A Mother Never Forgets

When you ask, as I know you will, "What did you do with the gift of me?" I want to have an answer.

April 2011

Dear Son,

By now I would have stopped calling you Baby Billy. We have transitioned from baby to Billy to Bill.

Next month I celebrate Mother's Day for the twenty-third time since you died. I suppose there are those who question why you still matter to me, but you do. A mother never forgets the child of her womb; she never forgets her son.

I'll forever remember your gentle kicks, your calisthenics, the cadence of your heart. And I will forever remember the day that heart stopped beating. We walked that final week together, you nestled unmoving beneath my heart. Every time your body shifted in mine, I held out hope that the doctor had made a mistake. I hoped that somehow you were really alive. I couldn't wrap my arms around the truth that you were dead. As long as you were one with me, I could protect you. As long as you were there, there was a chance that the God I serve with my everything would give me a miracle. He could have you know because He is God.

But, He didn't.

By the time labor began, I'd given up hope.

It just didn't seem fair. There were other mothers at the hospital that day, mothers who had carried their babies to term, dreading yet anticipating the difficult labor to come. When their work was done, they would hold the fulfillment of their dreams tightly in their arms. They would count tiny fingers, miniature toes, and plant tender kisses on their baby's sweet nose.

I endured difficult labor for what seemed forever, in agony, torn, wanting the pain to end, yet knowing when it did, you would be birthed lifeless and cold. You were so tiny, so perfect, so mine. Flesh of my flesh, bone of my bone, love of my heart. We held you for not-long-enough, then they took you away.

I didn't understand the importance of grieving so I buried my hurt deep down where no one knew but God and me. It confused me and consumed me. It wasn't supposed to be like this - son before mother, death before life, sorrow before joy.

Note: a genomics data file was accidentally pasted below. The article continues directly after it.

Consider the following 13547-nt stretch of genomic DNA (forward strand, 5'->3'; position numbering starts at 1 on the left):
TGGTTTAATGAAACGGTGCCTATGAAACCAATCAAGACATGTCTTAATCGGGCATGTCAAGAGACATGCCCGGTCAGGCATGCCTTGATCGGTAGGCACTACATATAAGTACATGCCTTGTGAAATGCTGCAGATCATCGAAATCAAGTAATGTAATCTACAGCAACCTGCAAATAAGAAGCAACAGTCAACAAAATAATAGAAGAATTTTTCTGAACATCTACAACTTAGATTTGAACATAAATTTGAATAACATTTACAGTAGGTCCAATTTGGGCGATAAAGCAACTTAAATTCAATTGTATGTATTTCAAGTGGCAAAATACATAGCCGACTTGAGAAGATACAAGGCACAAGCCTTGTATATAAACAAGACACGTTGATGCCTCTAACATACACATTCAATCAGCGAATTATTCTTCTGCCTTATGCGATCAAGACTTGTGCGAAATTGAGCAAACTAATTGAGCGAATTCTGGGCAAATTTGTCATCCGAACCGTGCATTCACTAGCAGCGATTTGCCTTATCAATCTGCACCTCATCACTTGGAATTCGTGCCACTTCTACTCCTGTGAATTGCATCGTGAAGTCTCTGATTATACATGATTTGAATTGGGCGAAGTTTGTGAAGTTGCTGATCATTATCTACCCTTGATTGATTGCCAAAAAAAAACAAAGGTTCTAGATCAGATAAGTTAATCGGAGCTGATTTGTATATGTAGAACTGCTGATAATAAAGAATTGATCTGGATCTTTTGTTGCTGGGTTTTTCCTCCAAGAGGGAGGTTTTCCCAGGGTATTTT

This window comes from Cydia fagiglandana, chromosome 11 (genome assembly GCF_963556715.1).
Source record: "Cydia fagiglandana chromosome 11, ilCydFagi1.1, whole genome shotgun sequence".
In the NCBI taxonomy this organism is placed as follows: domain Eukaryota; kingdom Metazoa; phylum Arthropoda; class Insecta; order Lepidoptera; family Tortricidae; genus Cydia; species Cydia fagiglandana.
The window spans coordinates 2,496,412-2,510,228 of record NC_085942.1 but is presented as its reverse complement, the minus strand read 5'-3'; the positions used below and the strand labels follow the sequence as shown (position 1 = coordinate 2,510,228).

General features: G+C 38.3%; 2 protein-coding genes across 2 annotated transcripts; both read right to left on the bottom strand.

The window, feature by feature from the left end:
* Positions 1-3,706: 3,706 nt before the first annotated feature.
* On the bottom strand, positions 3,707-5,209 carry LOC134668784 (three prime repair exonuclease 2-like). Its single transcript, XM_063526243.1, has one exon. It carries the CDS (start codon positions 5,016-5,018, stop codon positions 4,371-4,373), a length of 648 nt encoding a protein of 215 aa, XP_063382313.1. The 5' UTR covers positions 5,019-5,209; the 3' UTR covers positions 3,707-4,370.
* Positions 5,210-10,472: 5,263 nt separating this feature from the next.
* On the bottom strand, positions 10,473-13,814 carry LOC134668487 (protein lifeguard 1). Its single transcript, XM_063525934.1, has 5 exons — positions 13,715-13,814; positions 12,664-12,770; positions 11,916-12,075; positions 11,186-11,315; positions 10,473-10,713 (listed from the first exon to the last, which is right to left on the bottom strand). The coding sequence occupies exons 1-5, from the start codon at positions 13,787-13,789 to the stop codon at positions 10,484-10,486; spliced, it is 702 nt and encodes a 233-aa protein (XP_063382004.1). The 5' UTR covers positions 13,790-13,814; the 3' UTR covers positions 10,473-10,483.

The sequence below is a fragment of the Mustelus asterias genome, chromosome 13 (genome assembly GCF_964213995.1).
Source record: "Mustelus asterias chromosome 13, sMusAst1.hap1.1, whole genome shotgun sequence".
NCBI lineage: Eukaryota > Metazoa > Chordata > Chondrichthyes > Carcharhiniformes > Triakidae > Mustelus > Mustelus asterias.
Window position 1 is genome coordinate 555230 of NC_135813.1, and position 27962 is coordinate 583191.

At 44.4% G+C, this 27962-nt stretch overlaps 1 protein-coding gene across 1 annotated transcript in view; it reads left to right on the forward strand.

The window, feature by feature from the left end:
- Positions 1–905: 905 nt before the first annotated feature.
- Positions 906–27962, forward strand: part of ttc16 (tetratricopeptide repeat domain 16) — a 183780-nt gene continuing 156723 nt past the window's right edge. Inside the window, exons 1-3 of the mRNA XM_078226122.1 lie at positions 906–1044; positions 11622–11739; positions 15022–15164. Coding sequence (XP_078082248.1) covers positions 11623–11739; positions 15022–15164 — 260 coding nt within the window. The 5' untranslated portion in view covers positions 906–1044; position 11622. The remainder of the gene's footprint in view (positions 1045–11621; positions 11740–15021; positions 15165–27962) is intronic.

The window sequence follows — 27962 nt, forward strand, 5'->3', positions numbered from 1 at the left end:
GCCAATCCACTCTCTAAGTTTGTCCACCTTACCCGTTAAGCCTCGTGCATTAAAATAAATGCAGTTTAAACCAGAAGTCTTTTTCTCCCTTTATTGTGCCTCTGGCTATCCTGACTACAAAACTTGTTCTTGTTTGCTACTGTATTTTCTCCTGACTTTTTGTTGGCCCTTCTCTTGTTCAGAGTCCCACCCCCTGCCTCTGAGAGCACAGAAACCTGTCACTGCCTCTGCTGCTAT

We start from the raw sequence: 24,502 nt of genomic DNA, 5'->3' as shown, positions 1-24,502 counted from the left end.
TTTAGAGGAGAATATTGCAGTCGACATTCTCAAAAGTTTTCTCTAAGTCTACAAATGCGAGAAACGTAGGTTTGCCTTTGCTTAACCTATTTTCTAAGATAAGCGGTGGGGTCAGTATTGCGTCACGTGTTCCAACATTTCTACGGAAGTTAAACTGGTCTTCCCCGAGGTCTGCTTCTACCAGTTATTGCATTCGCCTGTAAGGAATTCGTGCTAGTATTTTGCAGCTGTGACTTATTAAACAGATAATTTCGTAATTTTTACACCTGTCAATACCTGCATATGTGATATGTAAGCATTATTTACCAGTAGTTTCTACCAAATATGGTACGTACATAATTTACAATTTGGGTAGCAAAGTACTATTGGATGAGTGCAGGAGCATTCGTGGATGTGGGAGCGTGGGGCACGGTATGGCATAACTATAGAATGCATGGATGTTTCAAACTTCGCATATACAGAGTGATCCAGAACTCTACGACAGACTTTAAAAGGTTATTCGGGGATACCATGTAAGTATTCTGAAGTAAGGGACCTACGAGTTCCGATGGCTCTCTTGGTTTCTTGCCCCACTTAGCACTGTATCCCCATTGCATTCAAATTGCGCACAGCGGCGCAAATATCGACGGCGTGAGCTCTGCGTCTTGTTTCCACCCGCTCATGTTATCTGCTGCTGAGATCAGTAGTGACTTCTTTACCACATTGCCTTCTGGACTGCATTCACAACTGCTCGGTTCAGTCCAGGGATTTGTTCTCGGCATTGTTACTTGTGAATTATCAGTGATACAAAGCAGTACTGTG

For a long time I blamed God for taking you from me. I'm not sure when the realization came, but one day it did . . . God did not take you, the cord wrapped tightly around your leg did. God doesn't take babies from their mothers. He didn't need you more than I. He wasn't anxious for "another little angel" as some said. You weren't a "pretty new flower" in His garden as some callously suggested.

No, God felt my pain. He understood and willingly chose to walk the unwelcome journey with me. He was with me every step of the way. When I cried, He cried, I know He did. When the hurt was more then I could bear, He carried it for me. When sleep wouldn't come, He sat by my bed and sang His God-lullaby to me. He held me when I raged, taking the blows, loving me still. When depression turned my life black, He became my light. He placed no expectations on me other than to grieve, to cry and ultimately to release.

My grief work complete, a new normal firmly in place, God showed me what I hadn't been able to see before. I learned so much in loving and losing you. I learned to trust God when I couldn't see His plan. I learned how to listen. I learned how to comfort. I learned how to love at a deeper level. I learned how to live. You changed my life.

One day we'll be together again, son, you and me. When you ask, as I know you will, "Mom what did you do with the gift of me?" I want to have an answer. I don't want that answer to be, "Bill, I grieved for you the rest of my life. I was afraid that if I laughed and loved again you would wonder if I'd really loved you at all. I was afraid that if I ventured into this pain with others it would hurt all over again. So, I locked up all the lessons you taught me in the closet of my heart and refused to share them with my world."

Rather, I want to be able to tell you, "I never forgot you son. The pain lessened with the passing of time, but it never went entirely away. That's okay. Loving and losing you made me a better woman. I learned to laugh through the tears. I learned to love with abandon. I learned to get up when I fell down. I learned from the legacy of you."

A mother never forgets the child of her womb; she never forgets her son.

Until Heaven,
Momma Ronda



by Ronda Knuth

Stenotype school
Mother's Hands


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